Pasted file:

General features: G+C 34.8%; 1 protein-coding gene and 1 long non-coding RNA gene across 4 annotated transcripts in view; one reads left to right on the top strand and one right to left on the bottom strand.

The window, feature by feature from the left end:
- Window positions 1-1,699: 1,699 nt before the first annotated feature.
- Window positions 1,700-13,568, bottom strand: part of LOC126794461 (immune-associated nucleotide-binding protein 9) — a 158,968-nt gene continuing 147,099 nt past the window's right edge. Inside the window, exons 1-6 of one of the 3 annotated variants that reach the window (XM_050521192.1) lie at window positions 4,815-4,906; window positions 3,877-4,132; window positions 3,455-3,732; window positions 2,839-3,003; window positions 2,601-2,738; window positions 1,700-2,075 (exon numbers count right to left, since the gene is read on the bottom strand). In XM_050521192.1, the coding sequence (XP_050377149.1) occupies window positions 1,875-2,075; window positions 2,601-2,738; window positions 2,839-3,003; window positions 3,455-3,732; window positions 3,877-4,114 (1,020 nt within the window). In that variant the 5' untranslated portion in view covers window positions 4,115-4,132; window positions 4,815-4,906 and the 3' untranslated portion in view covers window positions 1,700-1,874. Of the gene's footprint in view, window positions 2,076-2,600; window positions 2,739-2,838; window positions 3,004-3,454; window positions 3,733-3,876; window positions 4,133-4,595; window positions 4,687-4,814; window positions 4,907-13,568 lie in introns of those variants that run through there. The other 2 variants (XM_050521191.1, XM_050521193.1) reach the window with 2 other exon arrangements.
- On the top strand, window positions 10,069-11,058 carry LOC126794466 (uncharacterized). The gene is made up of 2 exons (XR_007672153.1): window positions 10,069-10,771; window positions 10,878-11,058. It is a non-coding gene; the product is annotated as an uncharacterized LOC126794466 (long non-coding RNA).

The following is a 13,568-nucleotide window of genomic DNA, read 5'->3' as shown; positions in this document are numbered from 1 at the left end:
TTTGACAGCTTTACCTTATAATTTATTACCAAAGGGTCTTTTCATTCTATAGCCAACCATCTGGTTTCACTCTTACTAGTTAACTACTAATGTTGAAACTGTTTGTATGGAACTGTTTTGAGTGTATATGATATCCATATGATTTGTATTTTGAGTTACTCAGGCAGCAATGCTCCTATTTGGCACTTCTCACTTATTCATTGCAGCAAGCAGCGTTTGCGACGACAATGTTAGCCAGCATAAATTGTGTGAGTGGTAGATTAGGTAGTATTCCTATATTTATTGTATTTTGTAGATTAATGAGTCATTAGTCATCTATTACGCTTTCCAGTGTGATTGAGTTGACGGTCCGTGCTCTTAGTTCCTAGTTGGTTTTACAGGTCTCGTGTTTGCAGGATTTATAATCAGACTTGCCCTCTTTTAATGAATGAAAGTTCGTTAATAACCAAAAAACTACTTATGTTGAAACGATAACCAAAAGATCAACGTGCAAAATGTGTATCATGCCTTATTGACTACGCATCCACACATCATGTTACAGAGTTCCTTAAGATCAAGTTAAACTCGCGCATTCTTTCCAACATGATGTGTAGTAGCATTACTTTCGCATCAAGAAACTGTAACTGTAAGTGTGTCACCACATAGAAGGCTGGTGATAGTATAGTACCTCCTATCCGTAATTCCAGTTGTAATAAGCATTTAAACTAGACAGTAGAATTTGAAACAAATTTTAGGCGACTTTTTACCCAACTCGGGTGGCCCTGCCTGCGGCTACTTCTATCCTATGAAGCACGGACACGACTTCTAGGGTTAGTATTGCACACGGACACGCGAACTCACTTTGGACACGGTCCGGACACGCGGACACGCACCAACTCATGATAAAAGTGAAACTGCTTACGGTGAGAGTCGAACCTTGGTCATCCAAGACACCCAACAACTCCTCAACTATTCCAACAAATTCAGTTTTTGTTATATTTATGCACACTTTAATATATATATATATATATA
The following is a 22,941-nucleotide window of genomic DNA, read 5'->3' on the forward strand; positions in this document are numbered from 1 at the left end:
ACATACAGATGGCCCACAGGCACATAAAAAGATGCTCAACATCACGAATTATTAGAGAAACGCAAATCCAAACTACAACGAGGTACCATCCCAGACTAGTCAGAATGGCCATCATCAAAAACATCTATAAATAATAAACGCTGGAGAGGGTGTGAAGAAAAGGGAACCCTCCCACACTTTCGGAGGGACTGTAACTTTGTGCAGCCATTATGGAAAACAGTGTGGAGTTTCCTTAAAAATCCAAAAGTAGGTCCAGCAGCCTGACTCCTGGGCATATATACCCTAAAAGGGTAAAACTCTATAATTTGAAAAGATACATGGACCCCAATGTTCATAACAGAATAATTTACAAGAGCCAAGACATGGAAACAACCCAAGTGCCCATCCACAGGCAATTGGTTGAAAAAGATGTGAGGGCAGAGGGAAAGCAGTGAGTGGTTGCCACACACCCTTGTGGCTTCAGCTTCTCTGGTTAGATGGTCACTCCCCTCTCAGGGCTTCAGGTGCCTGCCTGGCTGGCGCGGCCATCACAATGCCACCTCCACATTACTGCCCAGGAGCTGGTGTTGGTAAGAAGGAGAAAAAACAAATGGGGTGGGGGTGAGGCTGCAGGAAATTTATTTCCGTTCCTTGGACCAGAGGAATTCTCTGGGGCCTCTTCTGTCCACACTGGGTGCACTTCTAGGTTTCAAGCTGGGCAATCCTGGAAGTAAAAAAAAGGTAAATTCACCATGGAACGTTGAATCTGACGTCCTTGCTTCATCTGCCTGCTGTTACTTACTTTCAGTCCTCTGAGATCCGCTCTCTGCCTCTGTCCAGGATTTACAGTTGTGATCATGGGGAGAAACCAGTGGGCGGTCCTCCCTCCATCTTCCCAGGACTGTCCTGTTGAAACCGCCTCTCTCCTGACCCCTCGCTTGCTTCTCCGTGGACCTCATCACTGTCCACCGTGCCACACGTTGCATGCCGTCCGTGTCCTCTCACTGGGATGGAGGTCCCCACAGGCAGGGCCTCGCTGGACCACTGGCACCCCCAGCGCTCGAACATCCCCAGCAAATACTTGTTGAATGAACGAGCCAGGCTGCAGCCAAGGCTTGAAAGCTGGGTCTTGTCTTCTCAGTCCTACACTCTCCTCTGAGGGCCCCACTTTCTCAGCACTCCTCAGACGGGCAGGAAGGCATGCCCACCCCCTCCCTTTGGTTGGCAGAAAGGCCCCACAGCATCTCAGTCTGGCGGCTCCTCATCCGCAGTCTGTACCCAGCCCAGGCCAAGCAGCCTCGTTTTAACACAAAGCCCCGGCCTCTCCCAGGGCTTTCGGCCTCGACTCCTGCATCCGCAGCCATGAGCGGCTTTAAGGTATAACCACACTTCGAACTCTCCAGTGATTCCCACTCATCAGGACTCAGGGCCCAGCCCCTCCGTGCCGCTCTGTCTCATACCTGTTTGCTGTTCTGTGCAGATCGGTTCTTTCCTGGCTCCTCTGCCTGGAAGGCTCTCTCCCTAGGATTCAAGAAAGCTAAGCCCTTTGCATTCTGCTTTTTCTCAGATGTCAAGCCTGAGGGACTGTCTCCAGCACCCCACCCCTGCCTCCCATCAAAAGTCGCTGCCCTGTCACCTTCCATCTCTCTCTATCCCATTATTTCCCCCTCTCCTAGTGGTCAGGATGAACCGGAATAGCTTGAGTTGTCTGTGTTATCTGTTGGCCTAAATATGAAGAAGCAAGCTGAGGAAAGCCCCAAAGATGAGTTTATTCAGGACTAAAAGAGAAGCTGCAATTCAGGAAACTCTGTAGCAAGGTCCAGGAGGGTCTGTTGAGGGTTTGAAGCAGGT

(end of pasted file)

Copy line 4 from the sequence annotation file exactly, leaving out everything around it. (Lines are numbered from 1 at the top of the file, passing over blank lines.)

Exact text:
- Window positions 1,700-13,568, bottom strand: part of LOC126794461 (immune-associated nucleotide-binding protein 9) — a 158,968-nt gene continuing 147,099 nt past the window's right edge. Inside the window, exons 1-6 of one of the 3 annotated variants that reach the window (XM_050521192.1) lie at window positions 4,815-4,906; window positions 3,877-4,132; window positions 3,455-3,732; window positions 2,839-3,003; window positions 2,601-2,738; window positions 1,700-2,075 (exon numbers count right to left, since the gene is read on the bottom strand). In XM_050521192.1, the coding sequence (XP_050377149.1) occupies window positions 1,875-2,075; window positions 2,601-2,738; window positions 2,839-3,003; window positions 3,455-3,732; window positions 3,877-4,114 (1,020 nt within the window). In that variant the 5' untranslated portion in view covers window positions 4,115-4,132; window positions 4,815-4,906 and the 3' untranslated portion in view covers window positions 1,700-1,874. Of the gene's footprint in view, window positions 2,076-2,600; window positions 2,739-2,838; window positions 3,004-3,454; window positions 3,733-3,876; window positions 4,133-4,595; window positions 4,687-4,814; window positions 4,907-13,568 lie in introns of those variants that run through there. The other 2 variants (XM_050521191.1, XM_050521193.1) reach the window with 2 other exon arrangements.